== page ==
|Dun-bar (Cosmia trapezina)|
Just like the Udea olivalis, the Dun-bar (Cosmia trapezina) is not new to the garden, but has yet to be featured on the blog. This is most likely because it is a common moth and no one thought to make it a headliner before now – but finally the Dun-bar will have its day!
The one in the photograph is a little worn - that orange bald patch is normally covered over.
This moth is an extremely variable species, with colors ranging from earthy-yellow to dark brown. In our trap we had a greenish individual, as well as an orangey rust colored one that was rather worn. Its name is quite literal: Cosima comes from the word “kosmios” meaning well-ordered, from the attractive appearance of the species in the genus; trapezina refers to the quadrilateral shape on its forewings. The Dun-bar usually sticks to a healthy, vegetarian diet of deciduous trees –however, the moth can turn freaky fast, being known to turn cannibalistic on the larvae of other moths and even its own when in captivity.
In this photo of a drawing from Humphreys and Westwood, we can see the little heads of some caterpillars peeking up underneath the Dun-bar – not the safest spot for them considering the Dun-bar’s dark proclivities. Watch out little caterpillars!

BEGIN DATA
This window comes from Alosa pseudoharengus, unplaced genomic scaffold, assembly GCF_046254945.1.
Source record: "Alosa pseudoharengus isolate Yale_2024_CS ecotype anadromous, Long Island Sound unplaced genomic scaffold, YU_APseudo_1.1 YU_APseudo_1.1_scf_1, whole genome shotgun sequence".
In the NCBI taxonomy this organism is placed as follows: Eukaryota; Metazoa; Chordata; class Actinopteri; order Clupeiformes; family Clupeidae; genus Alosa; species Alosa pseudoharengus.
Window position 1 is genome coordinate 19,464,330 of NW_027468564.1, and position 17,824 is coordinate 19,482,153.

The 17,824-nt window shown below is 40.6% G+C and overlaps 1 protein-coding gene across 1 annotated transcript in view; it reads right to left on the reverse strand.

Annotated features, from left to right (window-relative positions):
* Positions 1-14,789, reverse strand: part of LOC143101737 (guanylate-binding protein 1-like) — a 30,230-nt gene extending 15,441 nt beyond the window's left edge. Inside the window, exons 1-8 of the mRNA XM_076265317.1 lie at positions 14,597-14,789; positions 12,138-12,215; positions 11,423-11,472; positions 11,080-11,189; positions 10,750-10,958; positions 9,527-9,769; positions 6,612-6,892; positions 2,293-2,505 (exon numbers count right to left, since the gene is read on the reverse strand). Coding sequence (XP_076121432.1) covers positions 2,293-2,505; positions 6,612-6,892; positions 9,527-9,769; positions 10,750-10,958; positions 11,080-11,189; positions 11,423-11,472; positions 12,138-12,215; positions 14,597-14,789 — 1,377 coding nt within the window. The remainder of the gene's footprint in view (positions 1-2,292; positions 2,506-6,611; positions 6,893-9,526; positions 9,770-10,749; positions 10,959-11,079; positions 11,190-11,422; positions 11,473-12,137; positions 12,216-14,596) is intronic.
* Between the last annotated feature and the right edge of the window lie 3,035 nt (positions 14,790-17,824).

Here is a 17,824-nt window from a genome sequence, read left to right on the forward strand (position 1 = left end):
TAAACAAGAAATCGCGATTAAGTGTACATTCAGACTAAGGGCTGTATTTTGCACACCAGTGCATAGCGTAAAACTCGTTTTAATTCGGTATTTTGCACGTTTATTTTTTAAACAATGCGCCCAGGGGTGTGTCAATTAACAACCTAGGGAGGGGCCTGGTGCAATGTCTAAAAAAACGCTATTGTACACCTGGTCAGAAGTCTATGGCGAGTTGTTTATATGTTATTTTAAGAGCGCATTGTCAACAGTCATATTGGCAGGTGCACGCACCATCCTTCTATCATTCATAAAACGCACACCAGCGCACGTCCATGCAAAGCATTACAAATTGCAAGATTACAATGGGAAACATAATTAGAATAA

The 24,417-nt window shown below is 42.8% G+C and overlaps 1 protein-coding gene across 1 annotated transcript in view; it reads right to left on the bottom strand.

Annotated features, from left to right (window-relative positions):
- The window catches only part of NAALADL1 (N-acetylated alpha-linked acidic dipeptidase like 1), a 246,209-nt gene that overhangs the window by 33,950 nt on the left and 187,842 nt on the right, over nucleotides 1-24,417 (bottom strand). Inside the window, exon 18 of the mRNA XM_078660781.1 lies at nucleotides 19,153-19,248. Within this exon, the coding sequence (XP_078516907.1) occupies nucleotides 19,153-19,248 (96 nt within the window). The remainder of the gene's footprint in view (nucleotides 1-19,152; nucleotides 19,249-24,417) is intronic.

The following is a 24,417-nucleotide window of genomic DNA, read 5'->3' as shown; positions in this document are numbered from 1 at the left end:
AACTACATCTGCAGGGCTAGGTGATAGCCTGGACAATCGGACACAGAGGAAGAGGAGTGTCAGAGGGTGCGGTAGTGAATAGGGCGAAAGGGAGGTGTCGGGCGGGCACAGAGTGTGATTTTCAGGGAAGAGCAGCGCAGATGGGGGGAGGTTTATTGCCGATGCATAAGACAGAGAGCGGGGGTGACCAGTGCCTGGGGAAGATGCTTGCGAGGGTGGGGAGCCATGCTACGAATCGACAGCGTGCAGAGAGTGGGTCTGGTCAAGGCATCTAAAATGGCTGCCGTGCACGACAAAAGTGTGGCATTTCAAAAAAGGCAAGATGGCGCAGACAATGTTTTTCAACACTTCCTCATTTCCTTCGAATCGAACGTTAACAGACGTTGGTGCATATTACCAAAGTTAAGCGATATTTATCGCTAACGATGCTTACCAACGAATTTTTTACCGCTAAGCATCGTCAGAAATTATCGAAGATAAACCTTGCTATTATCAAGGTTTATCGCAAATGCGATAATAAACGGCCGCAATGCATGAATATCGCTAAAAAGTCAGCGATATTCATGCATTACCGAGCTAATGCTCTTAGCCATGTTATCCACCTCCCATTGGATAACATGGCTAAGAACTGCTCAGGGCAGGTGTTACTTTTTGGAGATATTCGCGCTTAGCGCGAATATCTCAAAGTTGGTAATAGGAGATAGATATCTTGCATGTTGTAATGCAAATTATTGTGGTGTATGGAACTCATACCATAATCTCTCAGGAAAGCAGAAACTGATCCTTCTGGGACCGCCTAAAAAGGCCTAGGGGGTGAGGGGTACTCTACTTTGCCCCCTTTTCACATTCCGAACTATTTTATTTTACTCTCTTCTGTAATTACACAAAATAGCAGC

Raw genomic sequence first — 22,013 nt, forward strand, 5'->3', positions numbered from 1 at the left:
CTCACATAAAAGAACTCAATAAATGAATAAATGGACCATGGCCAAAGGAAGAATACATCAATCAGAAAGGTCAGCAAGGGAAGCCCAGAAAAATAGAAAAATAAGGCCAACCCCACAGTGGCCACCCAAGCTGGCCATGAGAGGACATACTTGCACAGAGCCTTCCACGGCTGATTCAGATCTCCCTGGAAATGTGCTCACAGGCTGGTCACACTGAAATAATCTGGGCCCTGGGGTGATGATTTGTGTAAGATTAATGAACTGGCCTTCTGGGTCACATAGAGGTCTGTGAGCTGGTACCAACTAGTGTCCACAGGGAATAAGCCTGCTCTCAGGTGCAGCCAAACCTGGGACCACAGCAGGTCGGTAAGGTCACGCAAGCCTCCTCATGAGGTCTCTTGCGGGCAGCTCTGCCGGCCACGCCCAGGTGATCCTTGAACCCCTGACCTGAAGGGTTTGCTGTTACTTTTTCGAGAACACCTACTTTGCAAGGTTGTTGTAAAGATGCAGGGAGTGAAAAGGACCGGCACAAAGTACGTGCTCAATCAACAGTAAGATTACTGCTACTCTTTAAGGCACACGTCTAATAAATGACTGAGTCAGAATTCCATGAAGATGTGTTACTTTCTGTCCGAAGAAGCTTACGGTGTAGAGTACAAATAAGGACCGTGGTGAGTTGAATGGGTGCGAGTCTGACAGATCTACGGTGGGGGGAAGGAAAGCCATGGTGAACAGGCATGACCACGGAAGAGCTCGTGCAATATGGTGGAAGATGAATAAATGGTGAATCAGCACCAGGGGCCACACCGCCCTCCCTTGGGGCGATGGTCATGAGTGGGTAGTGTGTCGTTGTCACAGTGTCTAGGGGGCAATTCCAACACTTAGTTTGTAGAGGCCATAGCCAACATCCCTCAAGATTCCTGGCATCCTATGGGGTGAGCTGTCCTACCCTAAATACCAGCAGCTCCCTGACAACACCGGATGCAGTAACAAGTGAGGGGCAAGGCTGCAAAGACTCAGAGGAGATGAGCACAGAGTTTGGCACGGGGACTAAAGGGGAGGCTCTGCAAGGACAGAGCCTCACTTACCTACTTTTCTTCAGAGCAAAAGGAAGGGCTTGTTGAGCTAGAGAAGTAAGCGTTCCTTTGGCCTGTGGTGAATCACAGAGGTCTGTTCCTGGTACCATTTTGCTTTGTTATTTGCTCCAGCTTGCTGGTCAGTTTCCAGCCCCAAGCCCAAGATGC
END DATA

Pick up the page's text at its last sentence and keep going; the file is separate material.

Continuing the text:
We also had either a Common Rustic (Mesapamea secalis) or a Lesser Common Rustic (Mesapamea didyma); the two can only be reliably identified through dissection –and you know our feelings on that. (It turns out to be a Common Rustic...on the best authority.)
Finally, here’s a picture of a bright and bushy Yellow Tail (Euproctis similis). This moth has been featured on the blog plenty of times before, but I can’t resist this fluffy, funny-looking little creature.
|Common Rustic (Mesapamea secalis)|
|Yellow Tail (Euproctis similia)|
Post by: Gabriella Morace [UPenn intern]